DEPARTMENT OF STATE REVENUE
Letter of Findings Number: 04-20120045
For Tax Years 2008-10
NOTICE: Under IC § 4-22-7-7, this document is required to be published in the Indiana Register and is effective on its date of publication. It shall remain in effect until the date it is superseded or deleted by the publication of a new document in the Indiana Register. The publication of this document will provide the general public with information about the Department's official position concerning a specific issue.
: IC § 6-2.5-1-1; IC § 6-2.5-2-2; IC § 6-2.5-2-1; IC § 6-2.5-3-2; IC § 6-2.5-4-10; IC § 6-2.5-5-3; IC § 6-8.1-5-1; 45 IAC 2.2-3-4
; 45 IAC 2.2-4-2
Taxpayer protests the imposition of use tax on some transactions.
STATEMENT OF FACTS
Taxpayer is an Indiana commercial printer which generates billing statements and related products for its clients. In the course of an audit, the Indiana Department of Revenue ("Department") determined that Taxpayer had not paid sales tax on some transactions upon which tax should have been paid during the tax years 2008, 2009, and 2010. Therefore, the Department issued proposed assessments for use tax and interest for those years. Taxpayer protested that some of those purchases were not subject to sales and use tax. An administrative hearing was held and this Letter of Findings results. Further facts will be supplied as required.
Taxpayer protests the imposition of use tax on certain transactions during the tax years 2008, 2009, and 2010. The Department examined Taxpayer's records and used a statistical sample and projection method to determine use tax compliance for ordinary purchases. The Department reviewed capital purchases separately and assessed use tax on a purchase-by-purchase basis. Taxpayer protests that some of the ordinary purchases included as subject to use tax in the Department's projection method were not actually subject to use tax and that the projections need to be recalculated and reapplied. Also, Taxpayer protests that certain capital purchases were not subject to sales or use tax. The Department notes that the burden of proving a proposed assessment wrong rests with the person against whom the proposed assessment is made, as provided by IC § 6-8.1-5-1(c).
Sales tax is imposed by IC § 6-2.5-2-1, which states:
(a) An excise tax, known as the state gross retail tax, is imposed on retail transactions made in Indiana.
(b) The person who acquires property in a retail transaction is liable for the tax on the transaction and, except as otherwise provided in this chapter, shall pay the tax to the retail merchant as a separate added amount to the consideration in the transaction. The retail merchant shall collect the tax as agent for the state.
Use tax is imposed under IC § 6-2.5-3-2(a), which states:
An excise tax, known as the use tax, is imposed on the storage, use, or consumption of tangible personal property in Indiana if the property was acquired in a retail transaction, regardless of the location of that transaction or of the retail merchant making that transaction.
Tangible personal property, purchased in Indiana, or elsewhere in a retail transaction, and stored, used, or otherwise consumed in Indiana is subject to Indiana use tax for such property, unless the Indiana state gross retail tax has been collected at the point of purchase.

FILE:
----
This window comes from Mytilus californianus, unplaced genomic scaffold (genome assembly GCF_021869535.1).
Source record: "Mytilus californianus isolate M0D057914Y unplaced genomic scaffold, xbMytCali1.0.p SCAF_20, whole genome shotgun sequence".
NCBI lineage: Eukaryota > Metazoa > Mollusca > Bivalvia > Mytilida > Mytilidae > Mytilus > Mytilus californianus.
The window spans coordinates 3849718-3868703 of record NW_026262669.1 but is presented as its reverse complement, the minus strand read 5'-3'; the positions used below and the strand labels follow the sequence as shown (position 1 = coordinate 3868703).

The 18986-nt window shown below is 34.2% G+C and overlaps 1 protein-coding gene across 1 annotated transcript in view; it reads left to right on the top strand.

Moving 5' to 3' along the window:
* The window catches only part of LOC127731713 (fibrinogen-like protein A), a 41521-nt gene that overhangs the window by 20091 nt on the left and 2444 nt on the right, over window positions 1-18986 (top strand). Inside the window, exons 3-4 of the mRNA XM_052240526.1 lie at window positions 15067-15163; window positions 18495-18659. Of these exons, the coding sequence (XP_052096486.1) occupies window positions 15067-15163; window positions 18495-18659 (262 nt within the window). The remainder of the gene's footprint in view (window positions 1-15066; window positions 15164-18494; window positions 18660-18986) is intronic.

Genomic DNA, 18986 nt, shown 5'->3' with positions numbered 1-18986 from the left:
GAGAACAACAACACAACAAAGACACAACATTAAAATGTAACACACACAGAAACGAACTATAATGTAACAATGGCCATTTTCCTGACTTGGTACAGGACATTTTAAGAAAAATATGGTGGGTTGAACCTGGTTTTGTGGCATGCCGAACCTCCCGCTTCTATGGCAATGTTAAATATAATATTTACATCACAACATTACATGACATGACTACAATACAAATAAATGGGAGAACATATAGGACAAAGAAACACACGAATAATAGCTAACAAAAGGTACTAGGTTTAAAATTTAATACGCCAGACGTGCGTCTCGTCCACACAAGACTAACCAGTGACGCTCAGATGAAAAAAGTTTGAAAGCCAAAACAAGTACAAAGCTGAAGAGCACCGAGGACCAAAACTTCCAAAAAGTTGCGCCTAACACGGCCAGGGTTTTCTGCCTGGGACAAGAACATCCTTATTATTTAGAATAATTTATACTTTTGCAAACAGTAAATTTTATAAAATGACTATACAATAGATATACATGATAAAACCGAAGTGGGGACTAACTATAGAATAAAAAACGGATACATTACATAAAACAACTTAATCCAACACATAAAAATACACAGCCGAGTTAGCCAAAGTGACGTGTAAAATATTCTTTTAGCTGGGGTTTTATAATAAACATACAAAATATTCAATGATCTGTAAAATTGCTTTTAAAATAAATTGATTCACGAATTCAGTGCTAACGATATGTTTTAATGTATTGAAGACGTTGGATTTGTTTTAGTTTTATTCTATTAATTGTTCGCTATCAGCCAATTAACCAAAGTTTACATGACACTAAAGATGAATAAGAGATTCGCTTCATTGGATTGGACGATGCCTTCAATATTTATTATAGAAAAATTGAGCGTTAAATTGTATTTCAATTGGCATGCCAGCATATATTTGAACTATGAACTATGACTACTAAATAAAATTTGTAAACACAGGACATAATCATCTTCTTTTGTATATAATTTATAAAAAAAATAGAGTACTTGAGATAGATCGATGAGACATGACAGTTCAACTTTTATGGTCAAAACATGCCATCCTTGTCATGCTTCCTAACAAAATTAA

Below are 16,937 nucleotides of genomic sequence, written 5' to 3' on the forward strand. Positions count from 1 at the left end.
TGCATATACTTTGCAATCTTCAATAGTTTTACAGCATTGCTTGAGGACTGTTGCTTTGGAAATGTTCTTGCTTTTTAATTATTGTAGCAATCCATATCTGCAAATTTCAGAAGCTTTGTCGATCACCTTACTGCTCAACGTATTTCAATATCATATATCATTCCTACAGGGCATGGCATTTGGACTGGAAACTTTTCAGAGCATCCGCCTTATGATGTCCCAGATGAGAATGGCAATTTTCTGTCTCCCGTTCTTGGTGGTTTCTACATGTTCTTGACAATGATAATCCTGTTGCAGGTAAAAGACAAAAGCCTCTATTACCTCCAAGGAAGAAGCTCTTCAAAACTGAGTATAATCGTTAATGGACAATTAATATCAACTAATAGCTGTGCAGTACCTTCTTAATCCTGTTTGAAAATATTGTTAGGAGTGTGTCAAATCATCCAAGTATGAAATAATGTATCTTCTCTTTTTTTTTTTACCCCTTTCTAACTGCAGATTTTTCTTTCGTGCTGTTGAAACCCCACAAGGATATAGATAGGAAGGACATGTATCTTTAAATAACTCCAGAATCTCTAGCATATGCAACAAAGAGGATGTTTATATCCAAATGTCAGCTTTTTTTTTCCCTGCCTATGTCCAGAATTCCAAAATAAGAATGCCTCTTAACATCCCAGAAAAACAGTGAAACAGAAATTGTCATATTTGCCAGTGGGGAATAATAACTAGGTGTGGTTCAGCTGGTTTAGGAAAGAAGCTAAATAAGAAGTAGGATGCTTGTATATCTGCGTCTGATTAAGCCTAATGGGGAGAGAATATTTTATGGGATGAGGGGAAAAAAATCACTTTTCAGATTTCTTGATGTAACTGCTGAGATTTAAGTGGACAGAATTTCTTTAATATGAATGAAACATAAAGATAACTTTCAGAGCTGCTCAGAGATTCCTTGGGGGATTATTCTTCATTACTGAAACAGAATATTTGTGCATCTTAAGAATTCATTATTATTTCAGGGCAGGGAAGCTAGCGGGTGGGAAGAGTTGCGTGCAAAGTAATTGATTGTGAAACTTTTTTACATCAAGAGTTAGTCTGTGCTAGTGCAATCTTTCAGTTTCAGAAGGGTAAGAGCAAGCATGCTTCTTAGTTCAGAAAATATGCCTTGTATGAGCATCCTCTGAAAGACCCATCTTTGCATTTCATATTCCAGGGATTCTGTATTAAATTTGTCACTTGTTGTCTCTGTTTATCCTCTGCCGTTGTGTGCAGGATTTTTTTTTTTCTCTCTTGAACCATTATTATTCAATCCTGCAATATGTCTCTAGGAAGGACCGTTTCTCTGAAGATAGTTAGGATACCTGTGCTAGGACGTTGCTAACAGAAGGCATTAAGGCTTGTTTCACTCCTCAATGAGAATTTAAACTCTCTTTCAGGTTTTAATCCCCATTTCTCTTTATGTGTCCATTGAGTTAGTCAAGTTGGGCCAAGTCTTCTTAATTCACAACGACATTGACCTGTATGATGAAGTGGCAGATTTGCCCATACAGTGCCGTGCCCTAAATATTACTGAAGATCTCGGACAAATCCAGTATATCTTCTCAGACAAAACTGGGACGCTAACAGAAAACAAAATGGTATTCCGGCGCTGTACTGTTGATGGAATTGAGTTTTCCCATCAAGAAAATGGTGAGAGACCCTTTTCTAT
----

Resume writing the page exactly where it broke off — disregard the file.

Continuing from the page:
Therefore, when tangible personal property is used, stored, or consumed in Indiana, use tax is due unless sales tax was paid at the time of the transaction. In the instant case, the Department determined that Taxpayer had not paid sales tax on some taxable purchases and so imposed use tax on those purchases. Taxpayer protests that some of those purchases identified as taxable were not subject to sales or use tax.
The first category of transactions under protest consists of three transactions for a 120 KVA UPS umbilical power supply. In the course of the protest and hearing process, Taxpayer was able to supply documentation and analysis which establishes that the equipment provides power solely to production equipment. 45 IAC 2.2-5-8
provides in relevant part:
(a) In general, all purchases of tangible personal property by persons engaged in the direct production, manufacture, fabrication, assembly, or finishing of tangible personal property are taxable. The exemption provided in this regulation [45 IAC 2.2
] extends only to manufacturing machinery, tools, and equipment directly used by the purchaser in direct production. It does not apply to material consumed in production or to materials incorporated into tangible personal property produced.
(b) The state gross retail tax does not apply to sales of manufacturing machinery, tools, and equipment to be directly used by the purchaser in the direct production, manufacture, fabrication, assembly, or finishing of tangible personal property.
(c) The state gross retail tax does not apply to purchases of manufacturing machinery, tools, and equipment to be directly used by the purchaser in the production process provided that such machinery, tools, and equipment are directly used in the production process; i.e., they have an immediate effect on the article being produced. Property has an immediate effect on the article being produced if it is an essential and integral part of an integrated process which produces tangible personal property.